Ancient Celt Rome Britannia MultiColor Cloisonné Champlevé Enamel AD200 RARE Sz8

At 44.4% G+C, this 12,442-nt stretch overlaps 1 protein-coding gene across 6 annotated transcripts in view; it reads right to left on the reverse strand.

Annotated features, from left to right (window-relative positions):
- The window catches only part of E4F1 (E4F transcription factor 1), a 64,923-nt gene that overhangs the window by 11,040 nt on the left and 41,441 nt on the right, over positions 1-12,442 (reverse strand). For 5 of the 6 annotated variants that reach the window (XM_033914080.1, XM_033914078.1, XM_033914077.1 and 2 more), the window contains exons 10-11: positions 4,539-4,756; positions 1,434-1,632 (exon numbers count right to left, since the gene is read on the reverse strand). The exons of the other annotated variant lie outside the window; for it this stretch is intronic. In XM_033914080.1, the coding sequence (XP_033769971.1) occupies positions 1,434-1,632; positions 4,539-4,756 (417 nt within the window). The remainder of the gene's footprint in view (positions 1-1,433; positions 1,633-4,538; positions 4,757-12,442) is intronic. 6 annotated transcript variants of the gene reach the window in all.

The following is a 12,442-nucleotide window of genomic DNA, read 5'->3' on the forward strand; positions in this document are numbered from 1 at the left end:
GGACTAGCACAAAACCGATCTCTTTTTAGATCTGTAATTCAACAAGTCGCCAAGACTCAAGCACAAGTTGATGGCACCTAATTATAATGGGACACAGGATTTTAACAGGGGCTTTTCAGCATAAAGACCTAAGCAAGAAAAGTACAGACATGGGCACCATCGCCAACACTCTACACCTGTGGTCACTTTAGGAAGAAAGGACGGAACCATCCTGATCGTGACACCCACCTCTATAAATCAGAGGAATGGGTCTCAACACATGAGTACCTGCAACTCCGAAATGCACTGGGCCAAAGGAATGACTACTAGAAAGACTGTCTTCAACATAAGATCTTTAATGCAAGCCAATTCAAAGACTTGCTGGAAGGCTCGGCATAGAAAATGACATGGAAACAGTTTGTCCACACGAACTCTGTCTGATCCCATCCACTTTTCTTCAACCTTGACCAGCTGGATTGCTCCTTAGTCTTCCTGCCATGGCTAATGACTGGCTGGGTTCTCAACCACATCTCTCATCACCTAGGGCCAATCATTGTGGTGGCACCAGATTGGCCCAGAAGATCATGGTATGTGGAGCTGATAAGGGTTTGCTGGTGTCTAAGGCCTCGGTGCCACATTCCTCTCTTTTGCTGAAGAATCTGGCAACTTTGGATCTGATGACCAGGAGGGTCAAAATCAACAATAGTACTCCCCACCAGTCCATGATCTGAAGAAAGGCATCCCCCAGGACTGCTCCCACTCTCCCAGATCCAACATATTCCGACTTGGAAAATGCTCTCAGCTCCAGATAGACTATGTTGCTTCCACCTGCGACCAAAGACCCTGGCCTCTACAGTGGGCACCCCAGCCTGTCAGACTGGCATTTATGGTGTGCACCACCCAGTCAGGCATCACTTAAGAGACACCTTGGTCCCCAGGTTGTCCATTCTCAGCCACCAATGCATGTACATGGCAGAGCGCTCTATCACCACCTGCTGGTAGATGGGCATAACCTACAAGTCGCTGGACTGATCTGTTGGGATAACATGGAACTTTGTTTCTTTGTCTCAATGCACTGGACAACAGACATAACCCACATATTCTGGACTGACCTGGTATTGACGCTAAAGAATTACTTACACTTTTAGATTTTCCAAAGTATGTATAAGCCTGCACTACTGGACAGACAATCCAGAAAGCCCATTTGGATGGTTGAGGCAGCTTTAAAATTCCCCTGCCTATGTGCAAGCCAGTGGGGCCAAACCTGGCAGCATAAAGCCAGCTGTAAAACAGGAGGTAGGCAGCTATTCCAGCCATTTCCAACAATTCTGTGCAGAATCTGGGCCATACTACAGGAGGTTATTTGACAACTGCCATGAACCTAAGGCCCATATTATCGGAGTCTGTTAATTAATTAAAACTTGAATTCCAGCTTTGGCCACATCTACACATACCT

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Seller: ancientgifts ✉️ (5,284) 100%, Location: Lummi Island, Washington, US, Ships to: WORLDWIDE, Item: 382399535310 Ancient Celt Rome Britannia MultiColor Cloisonné Champlevé Enamel AD200 RARE Sz8. Size 7 3/4 Genuine Ancient Celtic/Roman Britannia Multi-Colored Champlevé Enamel Bronze Ring 200 AD. CLASSIFICATION: Ancient Romano-Celtic Bronze Ring with Multi-Colored Champlevé Enamel. ATTRIBUTION: Roman Britannia (present-day England), Third Century A.D. SIZE/MEASUREMENTS: Fits ring size 7 3/4 (U.S.). Diameter: 20mm * 19mm (overall dimensions); 18mm (inner diameter). Bezel: 15mm (roughly square). 1mm (thickness) Tapered Width Band: 11mm (at bezel) * 5 1/2mm (at sides) * 4mm (at back). Weight: 4.59 grams. CONDITION: Excellent! Completely intact, moderate wear evidenced, very mild porosity (surface pitting caused by contact with earth while buried). Professionally conserved. DETAIL: A very rare, exceptionally nicely crafted, remarkably well preserved ancient Romano-Celtic bronze ring circa 200-300 A.D. The ring is of one-piece construction, much like a contemporary ring. The more archaic rings produced by Roman artisans were characteristically made in two pieces; an incomplete ring (a “shank”) with a separately crafted bezel which was brazed to the shank in order to assemble the ring. Of course the really remarkable feature is the bezel featuring nine Champlevé enamel compartments, within which is still preserved vitreous enamel in both red and blue colors. Ancient jewelry with intact enamel is relatively rare, as the glass paste tends to decompose while buried. White the condition of the vitreous enamel is not perfect, it is present, stable, and retains a significant amount of the original color. It is truly an extraordinary find! This type of enamel work is technically labeled champlevé, which is French for “raised field”. The enameling is done by etching a metal surface, leaving hollows or troughs (depressed fields) with raised lines between them (in cloisonné enamel work the depressed fields are created by soldering flat metal strips to the surface of the object). The hollows are filled with pulverized vitreous enamel (glass paste) that is then fired. The hard-finished enamel is subsequently filed down until the glossy surface and the metal surface can be polished simultaneously. Enamel was first used on small pieces of jewelry. Examples are rare as the enameled work has often disintegrated in ancient pieces which were buried. The earliest existing enameled objects recovered by archaeologists, dating from about the 13th century B.C., are blue and green cloisonné pieces from the Mycenaean civilization of Crete and the Greek mainland. However recent discoveries have led archaeologists to believe that the technique might actually have develop centuries earlier during the middle Minoan period in the history of ancient Crete. In ancient Egypt and Mesopotamia, cloisonné enamel along with glaze and cut glass were used to decorate jewelry as a substitute for gems. Later the Persians, Greeks, and Romans made some cloisonné and champlevé enamel jewelry. These techniques were also known to nomadic peoples of the Asian steppes, who perhaps passed them on to the Celts and other European peoples. The Celts made consistent and extensive use of the champlevé technique, as evidenced in the La Tène style of early Celtic art in Europe, from the 3rd or 2nd century B.C. Celtic enamel was most frequently used to produce bronze vessels and jewelry, wherein the predominant color was a red, possibly intended as an imitation of red coral. The base metal generally used by the ancient Celts was bronze. The Romans greatly expanded the produced of enameled jewelry. The earliest literary description of enamel is from the third century Greco-Roman Philosopher Philostratus. Cloisonné enamel reached its height at the time of the Byzantine Empire. It was made as early as the reign of Justinian I in the 6th century. However most extant pieces date from the golden age of the 10th and 11th centuries, when Byzantine art enjoyed a revival. Colorful enamels were applied to ecclesiastical objects, such as book covers, shrines, croziers, chalices, and crosses. As you can see, the design is quite handsome and bold in character and execution, and the level of preservation of this specimen is quite exceptional. Due to the bold and handsome features, as well as the one-piece construction, the ring has a character which is quite modern and distinctive, a classic and timeless design. The ring has a very nice dark brown tone so wonderfully characteristic of ancient bronze. The ring does evidence some moderate all-over wear. However this should not be a source for disappointment. You must keep in mind that the ring was produced by an artisan and sold to a patron or consumer with the idea that the ring would be enjoyed and worn by the purchased. And without any regard to twenty-first century posterity, that precisely what happened! The original Roman owner of this ring wore it, enjoyed it, and probably never could have in his most delusional moment ever dreamed that almost 100 generations later the ring would still exist. It should likewise come as no surprise that also detectable are the telltale signs that the ring spent thousands of years in the soil. Porosity is fine surface pitting (oxidation, corrosion) caused by extended burial in caustic soil. Many small ancient metal artifacts such as this are extensively disfigured and suffer substantial degradation as a consequence of the ordeal of being buried for millennia. It is not at all unusual to find metal artifacts decomposed to the point where they are not much more substantial than discolored patterns in the soil. Actually most smaller ancient artifacts such as this are so badly oxidized that oftentimes all that is left is a green (bronze) or red (iron) stain in the soil, or an artifact which crumbles in your hand. However this specimen is not so heavily afflicted, and certainly has not been disfigured. To the casual inspection of the casual admirer, it simply looks like an ancient ring, nicely surfaced, no immediately discernible blemishes. You have to look fairly closely to detect the telltale signs indicating the ring was buried for millennia. No denying, there is oxidation. However the extent is very modest. You can see a small notch in the back of the ring which is likely due to a caustic soil element within the soil in which the ring came to lay, and there is also some fine pitting noticeable to the underside of the bezel (inside surface of the band). Otherwise there exists only a very modest amount of fine surface pitting over most surfaces, testament to the millennia the ring spend buried. By good fortune the ring happened to come to rest in reasonably gentle soil conditions. The ring is quite sturdy and substantial, its integrity is relatively undiminished by the passage of time, and it has been professionally conserved. It is a very handsome artifact, eminently wearable, and a very exceptional piece of ancient jewelry, a memento of that ancient world which was Rome. Even more noteworthy is that the ring is a rare example of the ancient technique of Champlevé enamel, a significant artifact pertaining to the ancient history of jewelry production. The Romans were of course very fond of ornate personal jewelry including bracelets worn both on the forearm and upper arm, brooches, pendants, hair pins, earrings intricate fibulae and belt buckles, and of course, rings. This ring could easily be worn and enjoyed on a daily basis for many, many years to come. ANCIENT ROMAN HISTORY: One of the greatest civilizations of recorded history was the ancient Roman Empire. The Roman civilization, in relative terms the greatest military power in the history of the world, was founded in the 8th century (B.C.) on seven hills alongside Italy’s Tiber River. By the 4th Century (B.C.) the Romans were the dominant power on the Italian Peninsula, having defeated the Etruscans, Celts, Latins, and Greek Italian colonies. In the 3rd Century (B.C.) the Romans conquered Sicily, and in the following century defeated Carthage, and controlled Greece.Throughout the remainder of the 2nd Century (B.C.) the Roman Empire continued its gradual conquest of the Hellenistic (Greek Colonial) World by conquering Syria and Macedonia; and finally came to control Egypt and much of the Near East and Levant (Holy Land) in the 1st Century (B.C.). The pinnacle of Roman power was achieved in the 1st Century (A.D.) as Rome conquered much of Britain and Western Europe. At its peak, the Roman Empire stretched from Britain in the West, throughout most of Western, Central, and Eastern Europe, and into Asia Minor. For a brief time, the era of “Pax Romana”, a time of peace and consolidation reigned. Civilian emperors were the rule, and the culture flourished with a great deal of liberty enjoyed by the average Roman Citizen. However within 200 years the Roman Empire was in a state of steady decay, attacked by Germans, Goths, and Persians. The decline was temporarily halted by third century Emperor Diocletian. In the 4th Century (A.D.) the Roman Empire was split between East and West. The Great Emperor Constantine again managed to temporarily arrest the decay of the Empire, but within a hundred years after his death the Persians captured Mesopotamia, Vandals infiltrated Gaul and Spain, and the Goths even sacked Rome itself. Most historians date the end of the Western Roman Empire to 476 (A.D.) when Emperor Romulus Augustus was deposed. However the Eastern Roman Empire (The Byzantine Empire) survived until the fall of Constantinople in 1453 A.D. In the ancient world valuables such as coins and jewelry were commonly buried for safekeeping, and inevitably the owners would succumb to one of the many perils of the ancient world. Oftentimes the survivors of these individuals did not know where the valuables had been buried, and today, thousands of years later (occasionally massive) caches of coins and rings are still commonly uncovered throughout Europe and Asia Minor. Throughout history these treasures have been inadvertently discovered by farmers in their fields, uncovered by erosion, and the target of unsystematic searches by treasure seekers. With the introduction of metal detectors and other modern technologies to Eastern Europe in the past three or four decades, an amazing number of new finds are seeing the light of day thousands of years after they were originally hidden by their past owners. And with the liberalization of post-Soviet Eastern Europe, new sources have opened eager to share in these ancient treasures. CELTIC HISTORY: The Celts were known in the ancient world (as they are today) for their stylized and fantastic plant and animal forms, as well as strong, geometrical, intertwining patterns. Celtic artwork decorated the surfaces of household and ritual vessels, weapons, and body ornaments (jewelry). The principal materials used in the surviving pieces of metalwork, most numerous of the remains, are gold and bronze. Though largely absorbed by the Roman Empire, Celtic art work, especially jewelry, was highly prized both in the Hellenic as well as the Roman world. The Celts were a group of peoples that occupied lands stretching from the British Isles to biblical Galatia in Asia Minor. Though the Celts left no written history of their own, though it is believed they originated in Southern Russia and by around 2,000 B.C. had reached the British Isles. The Celts were a loosely confederated group of tribes speaking Indo-European dialects. Armed with iron weapons and mounted on horses, they spread rapidly over Europe, fought the Macedonians, and penetrated into Asia Minor, where they raided Hellenistic centers. The Celts lived in semi-fortified villages, with a tribal organization that became increasingly hierarchical as wealth was acquired. Priests, nobles, artisans, and peasants were clearly distinguished, and the powers of the chief became kinglike. The Celts believed in a demonic universe and relied on the ministry of the priests known as druids. Much Western European folklore is derived from the Celts. History’s first written account of the Celts comes from northern Italy around 400 B.C. The nascent Roman Empire records an encounter between their neighbors, the Etruscans, and a previously unknown group of “barbarians”. These peoples had come down from the Alps and displaced the Etruscans from the fertile Po valley. The Romans sent envoys both to the besieged Etruscans as well as to (study and negotiate with) the Celts. The people who made up these various tribes were called “Galli” (Gaullic) by the Romans and “Keltoi” (Celtic) by the Greeks. The Romans eventually betrayed their diplomatic overtures, and the enraged Celts sacked Rome in 390 B.C. and ransomed the city for 1,000 pounds of gold – a humiliating defeat for the early Roman Empire. Traditional Western (Graeco-Roman) History emphasizes the evolution of Europe from classical Roman and Greek culture. In reality, Europe throughout most of recorded history was dominated by the powerful and culturally diverse Celts. Through the period of classical Greece to first few centuries A.D, most of Europe was under the shadow of the Celts whom still represented a fairly unified culture. From this great culture arose the Germans and many of the cultural forms, ideas, and values of medieval Europe. Not only did medieval Europe look back to the Celtic world as a golden age of Europe, they also lived with social structures and world views that ultimately owe their origin to the Celts as well as to the Romans and Greeks. The period of Celtic dominance in Europe began to unravel in the first centuries A.D., with the expansion of Rome, the migrations of the Germans, and later the influx of an Asian immigrant population, the Huns. The Celts were crushed between these forces. By the time Rome fell to Gothic invaders, the Celts had been pushed west and north, to England, Wales and Ireland and later to Scotland and the northern coast of France. The earliest Celts who were major players in the classical world were the Gauls, who controlled an area extending from France to Switzerland. It was the Gauls who sacked Rome and later invaded Greece; it was also the Gauls who migrated to Asia Minor to found their own, independent culture there, that of the Galatians. Through invasion and migration, they spread into Spain and later crossed the Alps into Italy and permanently settled the area south of the Alps which the Romans then named, Cisalpine Gaul. Two Celtic tribes, the Cimbri and the Teutones emigrated east and settled in territory in Germany. The center of Celtic expansion, however, was Gaul, which lay north of the Alps in the region now within the borders of France and Belgium and part of Spain. Aside from their art work, the Celts were also known for their method of warfare, as depicted in the epic opening scenes of the movie “Gladiator”. The Celtic method of warfare was to stand in front of the opposing army and scream and beat their spears and swords against their shields. They would then run headlong into the opposing army and screamed the entire way. This often had the effect of scaring the opposing soldiers who then broke into a run; and fighting a fleeing army has always been relatively easy work. Throughout history Celtic treasures have been inadvertently discovered by farmers in their fields, uncovered by erosion, and the target of unsystematic searches by treasure seekers. With the introduction of metal detectors and other modern technologies to Eastern Europe in the past three or four decades, an amazing number of new finds are seeing the light of day 2,000 years or more after they were originally hidden by their past owners. And with the liberalization of post-Soviet Eastern Europe, new markets have opened eager to share in these treasures of the ancient world. HISTORY OF BRONZE: Bronze is the name given to a wide range of alloys of copper, typically mixed in ancient times with zinc, tin, lead, or arsenic. The discovery of bronze enabled people to create metal objects which were better than previously possible. Tools, weapons, armor, and building materials made of bronze were harder and more durable than their stone and copper predecessors from the “Chalcolithic” (the “Copper Age”), i.e., about 7000-3500 B.C., and the Neolithic (“New Stone Age”), i.e. about 12000 to 7000 B.C.). Of particular practical significance were bronze agricultural implements, tools for cutting stone, and weapons. On the other hand, of particular cultural significance was bronze statuary, particularly that of the Romans and Greeks. The ancient Greeks and Romans had a long history of making statuary in bronze. Literally thousands of images of gods and heroes, victorious athletes, statesmen, and philosophers filled temples and sanctuaries, and stood in the public areas of major cities. In fact, the Statue of Zeus at Olympia and the Colossus of Rhodes are two of the Seven Wonders of the Ancient World. Initially bronze was made out of copper and arsenic. It was only later that tin was used, becoming (except in ancient Egypt) the sole type of bronze in the late 3rd millennium B.C. Tin-alloyed bronze was superior to arsenic-alloyed bronze in that the alloying process itself could more easily be controlled, the alloy was stronger and easier to cast, and unlike arsenic, tin is not toxic. Toxicity was a major factor in the production of arsenic bronze. Repeated exposure to arsenic fumes ultimately led to nerve damage in the limbs. Evidence of the long agony of Bronze Age metalsmiths came down to the ancient Greeks and Romans in the form of legend, as the Greek and Roman gods of metalsmiths, Greek Hephaestus and Roman Vulcan, were both lame. In practice historical bronze alloys are highly variable in composition, as most metalworkers probably used whatever scrap was to hand. In one instance of ancient bronze from Britain, analysis showed the bronze to contain a mixture of copper, zinc, tin, lead, nickel, iron, antimony, arsenic, and silver. Other advantages of bronze over iron include that bronze better resists corrosion, particularly seawater corrosion; bronze resists metal fatigue better than iron; and bronze is a better heat conductor (and thus is better suited for cooking vessels). However ancient bronze, unless conserved properly, is susceptible to “bronze disease”, wherein hydrochloric or hydrosulfuric acid is formed due to impurities (cuprous chloride or sulfur) found within the ancient bronze. Traditionally archaeology has maintained that the earliest bronze was produced by the Maikop, a proto-Indo-European, proto-Celtic culture of Caucasus prehistory around 3500 B.C. Recent evidence however suggests that the smelting of bronze might be as much as several thousand years older (bronze artifacts dating from about 4500 B.C. have been unearthed in Thailand). Shortly after the emergence of bronze technology in the Caucasus region, bronze technology emerged in ancient Mesopotamia (Sumer), Egypt, the Indus Valley Civilization of Northern India, the Aegean, the Caspian Steppes (Ukraine), the Southern Russia/Central Mongolia Region (the Altai Mountains), the Levant (Eastern Mediterranean), Anatolia (Turkey) and the Iranian Plateau. By the late third millennium B.C. many Western European Bronze Age Cultures had emerged. Some of the more notable were the Celtic cultures of Middle Europe stretching from Hungary to Poland and Germany, including the Urnfield, Lusatian, and (Iron Age Transitional) Hallstatt Cultures. The Shang in ancient China also developed a significant Bronze Age culture, noted for large bronze burial urns. The ancient Chinese were the first to cast bronze (using the “lost wax” technique) about 2200 B.C. Prior to that time all bronze items were forged. Though weapons and utilitarian items were produced in great numbers, the production of bronze in ancient China was especially noteworthy for ornamented ritualistic/religious vessels (urns, wine vessels, water pots, food containers, and musical instruments), many of immense size. Britain’s Bronze Age cultures included the Beaker, Wessex, Deverl, and Rimbury. Copper and tin ores are rarely found together, so the production of bronze has always involved trade. Cornwall was one of the most significant sources of tin not only for Britain, but exported throughout the Mediterranean. Other significant suppliers of tine were the Taurus Mountains of Anatolia (Turkey), as well as Spain. Enormous amounts of copper was produced from the Great Orme mine in North Wales, the island of Cyprus, the European Alps, and from the Sinai Peninsula and other nearby sites in the Levant. Though much of the raw minerals may have come from Britain, Spain, Anatolia, and the Sinai, it was the Aegean world which controlled the trade in bronze. The great seafaring Minoan Empire (about 2700 to 1450 B.C.) appears to have controlled, coordinated, and defended the trade. Tin and charcoal were imported into Cyprus, where locally mined copper was mined and alloyed with the tin from Britain. Indicative of the seafaring trade in the Eastern Mediterranean, a shipwreck from about 1300 B.C. off the Turkish coast revealed a ship carrying a ton of copper ingots, several dozen small tin ingots, new bronze tools, scrap metal, and a blacksmith's forge and tools (along with luxury trade goods from Africa). It appears that the Bronze Age collapsed with the fall of Minoan Empire, to be replaced by a Dark Age and the eventual rise of the Iron Age Myceneans (on mainland Greece). Evidence suggests that the precipitating event might have been the eruption of Thera (Santorini) and the ensuing tsunami, which was only about 40 miles north of Crete, the capital of the Minoan empire. Some archaeologists argue that it was Santorini itself which was the capitol city of the Minoan World. However where Crete or Santorini, it is known that the bread-basket of the Minoan trading empire, the area north of the Black Sea lost population, and thereafter many Minoan colony/client-states lost large populations to extreme famines or pestilence. Inasmuch as the Minoans were the principals of the tin/copper shipping network throughout the Mediterranean, the Bronze Age trade network is believed to have failed. The end of the Bronze Age and the rise of the Iron Age is normally associated with the disturbances created by large population disruptions in the 12th century B.C. The end of the Bronze Age saw the emergence of new technologies and civilizations which included the large-scale production of iron (and limited scale production of steel). Although iron was in many respects much inferior to bronze (and steel was inefficiently produced in very limited quantities), iron had the advantage that it could be produced using local resources during the dark ages that followed the Minoan collapse, and was very inexpensive when compared to the cost of producing bronze. Bronze was still a superior metal, resisting both corrosion and metal fatigue better than iron. And bronze was still used during the Iron Age, but for many purposes the weaker iron was sufficiently strong to serve in its place. As an example, Roman officers were equipped with bronze swords while foot soldiers had to make do with iron blades. Pliny the Elder, the famous first century Roman historian and naturalist, wrote about the reuse of scrap bronze and copper in Roman foundries, noting that the metals were recast as armor, weapons or articles for personal use, such as bronze mirrors. The melting and recasting foundries were located at the Italian port city of Brindisi. Located on the Adriatic coast, Brindisi was the terminus of the great Appian Way, the Roman road constructed to facilitate trade and military access throughout the Italian part of the Roman Empire. The city was the gateway for Roman penetration into the eastern parts of her empire (Greece, the Eastern Mediterranean, the Black Sea Region, the Danubian Provinces, and eventually Mesopotamia). SHIPPING & RETURNS/REFUNDS: Your purchase will ordinarily be shipped within 48 hours of payment. We package as well as anyone in the business, with lots of protective padding and containers. All of our shipments are fully insured against loss, and our shipping rates include the cost of this coverage (through stamps.com, Shipsaver.com, the USPS, UPS, or Fed-Ex). International tracking is provided free by the USPS for certain countries, other countries are at additional cost. ADDITIONAL PURCHASES do receive a VERY LARGE discount, typically about $5 per item so as to reward you for the economies of combined shipping/insurance costs. We do offer U.S. Postal Service Priority Mail, Registered Mail, and Express Mail for both international and domestic shipments, as well United Parcel Service (UPS) and Federal Express (Fed-Ex). Please ask for a rate quotation. We will accept whatever payment method you are most comfortable with. Please note for international purchasers we will do everything we can to minimize your liability for VAT and/or duties. But we cannot assume any responsibility or liability for whatever taxes or duties may be levied on your purchase by the country of your residence. If you don’t like the tax and duty schemes your government imposes, please complain to them. We have no ability to influence or moderate your country’s tax/duty schemes. If upon receipt of the item you are disappointed for any reason whatever, I offer a no questions asked 30-day return policy. Send it back, I will give you a complete refund of the purchase price; 1) less our original shipping/insurance costs, 2) less non-refundable eBay payment processing fees. Please note that eBay does NOT refund payment processing fees. Even if you “accidentally” purchase something and then cancel the purchase before it is shipped, eBay will not refund their processing fees. So all refunds for any reason, without exception, do not include eBay payment processing fees (typically between 5% and 15%) and shipping/insurance costs (if any). If you’re unhappy with eBay’s “no fee refund” policy, and we are EXTREMELY unhappy, please voice your displeasure by contacting eBay. We have no ability to influence, modify or waive eBay policies. ABOUT US: Prior to our retirement we used to travel to Europe and Central Asia several times a year. Most of the items we offer came from acquisitions we made in Eastern Europe, India, and from the Levant (Eastern Mediterranean/Near East) during these years from various institutions and dealers. Much of what we generate on Etsy, Amazon and Ebay goes to support The Hermitage Museum in St. Petersburg, as well as some other worthy institutions in Europe and Asia connected with Anthropology and Archaeology. Though we have a collection of ancient coins numbering in the tens of thousands, our primary interests are ancient jewelry and gemstones. Prior to our retirement we traveled to Russia every year seeking antique gemstones and jewelry from one of the globe’s most prolific gemstone producing and cutting centers, the area between Chelyabinsk and Yekaterinburg, Russia. From all corners of Siberia, as well as from India, Ceylon, Burma and Siam, gemstones have for centuries gone to Yekaterinburg where they have been cut and incorporated into the fabulous jewelry for which the Czars and the royal families of Europe were famous for. My wife grew up and received a university education in the Southern Urals of Russia, just a few hours away from the mountains of Siberia, where alexandrite, diamond, emerald, sapphire, chrysoberyl, topaz, demantoid garnet, and many other rare and precious gemstones are produced. Though perhaps difficult to find in the USA, antique gemstones are commonly unmounted from old, broken settings – the gold reused – the gemstones recut and reset. Before these gorgeous antique gemstones are recut, we try to acquire the best of them in their original, antique, hand-finished state – most of them centuries old. We believe that the work created by these long-gone master artisans is worth protecting and preserving rather than destroying this heritage of antique gemstones by recutting the original work out of existence. That by preserving their work, in a sense, we are preserving their lives and the legacy they left for modern times. Far better to appreciate their craft than to destroy it with modern cutting. Not everyone agrees – fully 95% or more of the antique gemstones which come into these marketplaces are recut, and the heritage of the past lost. But if you agree with us that the past is worth protecting, and that past lives and the produce of those lives still matters today, consider buying an antique, hand cut, natural gemstone rather than one of the mass-produced machine cut (often synthetic or “lab produced”) gemstones which dominate the market today. We can set most any antique gemstone you purchase from us in your choice of styles and metals ranging from rings to pendants to earrings and bracelets; in sterling silver, 14kt solid gold, and 14kt gold fill. When you purchase from us, you can count on quick shipping and careful, secure packaging. We would be happy to provide you with a certificate/guarantee of authenticity for any item you purchase from us. There is a $3 fee for mailing under separate cover. I will always respond to every inquiry whether via email or eBay message, so please feel free to write.